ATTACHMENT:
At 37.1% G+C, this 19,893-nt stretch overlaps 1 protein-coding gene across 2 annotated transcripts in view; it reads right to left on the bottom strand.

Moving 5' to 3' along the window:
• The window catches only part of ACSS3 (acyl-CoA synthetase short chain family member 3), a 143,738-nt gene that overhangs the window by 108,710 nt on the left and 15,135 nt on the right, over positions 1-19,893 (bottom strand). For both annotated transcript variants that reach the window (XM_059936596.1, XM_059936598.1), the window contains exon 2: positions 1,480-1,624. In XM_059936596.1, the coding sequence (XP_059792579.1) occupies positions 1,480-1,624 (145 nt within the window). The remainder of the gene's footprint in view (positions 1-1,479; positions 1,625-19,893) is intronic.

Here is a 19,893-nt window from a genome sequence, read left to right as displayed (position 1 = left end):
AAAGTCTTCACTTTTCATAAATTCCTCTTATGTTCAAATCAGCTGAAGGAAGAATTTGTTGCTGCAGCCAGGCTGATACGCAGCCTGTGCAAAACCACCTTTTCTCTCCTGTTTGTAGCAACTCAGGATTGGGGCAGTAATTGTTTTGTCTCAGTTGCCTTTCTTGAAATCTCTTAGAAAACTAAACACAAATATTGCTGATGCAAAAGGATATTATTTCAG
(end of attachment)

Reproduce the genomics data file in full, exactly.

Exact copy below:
At 37.1% G+C, this 19,893-nt stretch overlaps 1 protein-coding gene across 2 annotated transcripts in view; it reads right to left on the bottom strand.

Moving 5' to 3' along the window:
• The window catches only part of ACSS3 (acyl-CoA synthetase short chain family member 3), a 143,738-nt gene that overhangs the window by 108,710 nt on the left and 15,135 nt on the right, over positions 1-19,893 (bottom strand). For both annotated transcript variants that reach the window (XM_059936596.1, XM_059936598.1), the window contains exon 2: positions 1,480-1,624. In XM_059936596.1, the coding sequence (XP_059792579.1) occupies positions 1,480-1,624 (145 nt within the window). The remainder of the gene's footprint in view (positions 1-1,479; positions 1,625-19,893) is intronic.

Here is a 19,893-nt window from a genome sequence, read left to right as displayed (position 1 = left end):
AAAGTCTTCACTTTTCATAAATTCCTCTTATGTTCAAATCAGCTGAAGGAAGAATTTGTTGCTGCAGCCAGGCTGATACGCAGCCTGTGCAAAACCACCTTTTCTCTCCTGTTTGTAGCAACTCAGGATTGGGGCAGTAATTGTTTTGTCTCAGTTGCCTTTCTTGAAATCTCTTAGAAAACTAAACACAAATATTGCTGATGCAAAAGGATATTATTTCAG